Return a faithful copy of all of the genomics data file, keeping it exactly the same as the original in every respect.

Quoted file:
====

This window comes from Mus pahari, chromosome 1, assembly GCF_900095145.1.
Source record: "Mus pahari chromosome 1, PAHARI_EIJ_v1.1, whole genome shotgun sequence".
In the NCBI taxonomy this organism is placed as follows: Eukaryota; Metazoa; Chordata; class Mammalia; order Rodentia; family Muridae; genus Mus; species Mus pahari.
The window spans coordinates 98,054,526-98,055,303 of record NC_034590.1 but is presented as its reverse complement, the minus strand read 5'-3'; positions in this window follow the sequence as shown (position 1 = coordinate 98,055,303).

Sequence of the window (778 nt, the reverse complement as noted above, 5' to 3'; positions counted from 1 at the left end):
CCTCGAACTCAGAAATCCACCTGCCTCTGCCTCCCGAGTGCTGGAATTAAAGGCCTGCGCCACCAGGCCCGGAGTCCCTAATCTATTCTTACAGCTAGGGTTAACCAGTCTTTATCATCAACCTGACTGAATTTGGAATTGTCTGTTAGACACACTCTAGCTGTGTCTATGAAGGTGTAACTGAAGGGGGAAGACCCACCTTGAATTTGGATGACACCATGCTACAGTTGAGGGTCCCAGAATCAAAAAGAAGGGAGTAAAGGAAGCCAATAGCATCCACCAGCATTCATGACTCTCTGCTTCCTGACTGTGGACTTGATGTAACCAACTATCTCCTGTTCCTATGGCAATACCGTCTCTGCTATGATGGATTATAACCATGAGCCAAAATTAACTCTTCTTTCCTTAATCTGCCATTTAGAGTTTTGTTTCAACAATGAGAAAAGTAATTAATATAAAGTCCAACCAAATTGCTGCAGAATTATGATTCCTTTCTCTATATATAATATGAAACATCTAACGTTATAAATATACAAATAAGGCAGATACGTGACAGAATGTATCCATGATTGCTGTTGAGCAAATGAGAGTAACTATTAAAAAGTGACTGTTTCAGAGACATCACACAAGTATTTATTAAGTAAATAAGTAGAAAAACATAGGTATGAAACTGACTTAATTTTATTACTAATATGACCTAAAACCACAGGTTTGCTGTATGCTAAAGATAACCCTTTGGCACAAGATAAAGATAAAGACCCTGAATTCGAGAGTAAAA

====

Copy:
This window comes from Mus pahari, chromosome 1, assembly GCF_900095145.1.
Source record: "Mus pahari chromosome 1, PAHARI_EIJ_v1.1, whole genome shotgun sequence".
In the NCBI taxonomy this organism is placed as follows: Eukaryota; Metazoa; Chordata; class Mammalia; order Rodentia; family Muridae; genus Mus; species Mus pahari.
The window spans coordinates 98,054,526-98,055,303 of record NC_034590.1 but is presented as its reverse complement, the minus strand read 5'-3'; positions in this window follow the sequence as shown (position 1 = coordinate 98,055,303).

Sequence of the window (778 nt, the reverse complement as noted above, 5' to 3'; positions counted from 1 at the left end):
CCTCGAACTCAGAAATCCACCTGCCTCTGCCTCCCGAGTGCTGGAATTAAAGGCCTGCGCCACCAGGCCCGGAGTCCCTAATCTATTCTTACAGCTAGGGTTAACCAGTCTTTATCATCAACCTGACTGAATTTGGAATTGTCTGTTAGACACACTCTAGCTGTGTCTATGAAGGTGTAACTGAAGGGGGAAGACCCACCTTGAATTTGGATGACACCATGCTACAGTTGAGGGTCCCAGAATCAAAAAGAAGGGAGTAAAGGAAGCCAATAGCATCCACCAGCATTCATGACTCTCTGCTTCCTGACTGTGGACTTGATGTAACCAACTATCTCCTGTTCCTATGGCAATACCGTCTCTGCTATGATGGATTATAACCATGAGCCAAAATTAACTCTTCTTTCCTTAATCTGCCATTTAGAGTTTTGTTTCAACAATGAGAAAAGTAATTAATATAAAGTCCAACCAAATTGCTGCAGAATTATGATTCCTTTCTCTATATATAATATGAAACATCTAACGTTATAAATATACAAATAAGGCAGATACGTGACAGAATGTATCCATGATTGCTGTTGAGCAAATGAGAGTAACTATTAAAAAGTGACTGTTTCAGAGACATCACACAAGTATTTATTAAGTAAATAAGTAGAAAAACATAGGTATGAAACTGACTTAATTTTATTACTAATATGACCTAAAACCACAGGTTTGCTGTATGCTAAAGATAACCCTTTGGCACAAGATAAAGATAAAGACCCTGAATTCGAGAGTAAAA